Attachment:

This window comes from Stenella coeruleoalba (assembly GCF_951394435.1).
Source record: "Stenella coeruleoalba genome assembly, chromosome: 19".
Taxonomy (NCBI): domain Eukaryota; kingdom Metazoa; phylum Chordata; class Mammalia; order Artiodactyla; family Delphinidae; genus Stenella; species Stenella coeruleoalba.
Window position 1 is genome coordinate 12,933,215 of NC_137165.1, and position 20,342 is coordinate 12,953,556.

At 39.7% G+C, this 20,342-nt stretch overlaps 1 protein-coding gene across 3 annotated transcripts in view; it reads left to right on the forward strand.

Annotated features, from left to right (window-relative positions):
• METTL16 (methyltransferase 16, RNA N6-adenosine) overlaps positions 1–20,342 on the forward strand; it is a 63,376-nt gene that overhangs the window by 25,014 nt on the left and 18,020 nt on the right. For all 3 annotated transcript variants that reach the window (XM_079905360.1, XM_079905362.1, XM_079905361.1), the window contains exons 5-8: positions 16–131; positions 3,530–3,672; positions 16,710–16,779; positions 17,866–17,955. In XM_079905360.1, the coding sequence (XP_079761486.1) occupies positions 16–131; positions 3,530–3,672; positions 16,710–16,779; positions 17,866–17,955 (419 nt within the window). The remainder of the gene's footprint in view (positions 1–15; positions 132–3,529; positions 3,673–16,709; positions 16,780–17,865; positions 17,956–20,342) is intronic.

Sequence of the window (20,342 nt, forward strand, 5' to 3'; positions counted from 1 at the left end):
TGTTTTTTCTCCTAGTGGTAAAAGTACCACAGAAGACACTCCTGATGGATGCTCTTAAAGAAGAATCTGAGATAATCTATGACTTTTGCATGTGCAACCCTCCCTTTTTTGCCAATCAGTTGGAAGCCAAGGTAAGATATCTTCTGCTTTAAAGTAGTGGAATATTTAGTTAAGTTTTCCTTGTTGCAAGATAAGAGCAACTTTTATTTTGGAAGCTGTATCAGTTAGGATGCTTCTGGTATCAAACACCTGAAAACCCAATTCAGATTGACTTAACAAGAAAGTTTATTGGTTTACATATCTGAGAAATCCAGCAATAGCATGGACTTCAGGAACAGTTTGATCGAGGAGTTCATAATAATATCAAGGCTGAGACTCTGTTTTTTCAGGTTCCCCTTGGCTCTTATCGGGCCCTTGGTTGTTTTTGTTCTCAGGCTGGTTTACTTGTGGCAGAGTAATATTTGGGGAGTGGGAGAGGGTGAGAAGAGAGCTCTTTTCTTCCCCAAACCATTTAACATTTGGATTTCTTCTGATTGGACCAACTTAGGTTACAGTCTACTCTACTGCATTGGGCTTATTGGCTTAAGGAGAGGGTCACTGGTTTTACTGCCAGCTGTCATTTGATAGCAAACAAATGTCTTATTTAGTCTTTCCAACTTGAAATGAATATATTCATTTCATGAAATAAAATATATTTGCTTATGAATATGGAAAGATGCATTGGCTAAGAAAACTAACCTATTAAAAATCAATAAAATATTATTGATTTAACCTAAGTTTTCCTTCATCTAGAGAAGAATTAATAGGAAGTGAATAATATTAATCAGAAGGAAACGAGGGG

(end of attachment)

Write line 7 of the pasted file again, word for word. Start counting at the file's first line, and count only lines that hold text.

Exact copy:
• METTL16 (methyltransferase 16, RNA N6-adenosine) overlaps positions 1–20,342 on the forward strand; it is a 63,376-nt gene that overhangs the window by 25,014 nt on the left and 18,020 nt on the right. For all 3 annotated transcript variants that reach the window (XM_079905360.1, XM_079905362.1, XM_079905361.1), the window contains exons 5-8: positions 16–131; positions 3,530–3,672; positions 16,710–16,779; positions 17,866–17,955. In XM_079905360.1, the coding sequence (XP_079761486.1) occupies positions 16–131; positions 3,530–3,672; positions 16,710–16,779; positions 17,866–17,955 (419 nt within the window). The remainder of the gene's footprint in view (positions 1–15; positions 132–3,529; positions 3,673–16,709; positions 16,780–17,865; positions 17,956–20,342) is intronic.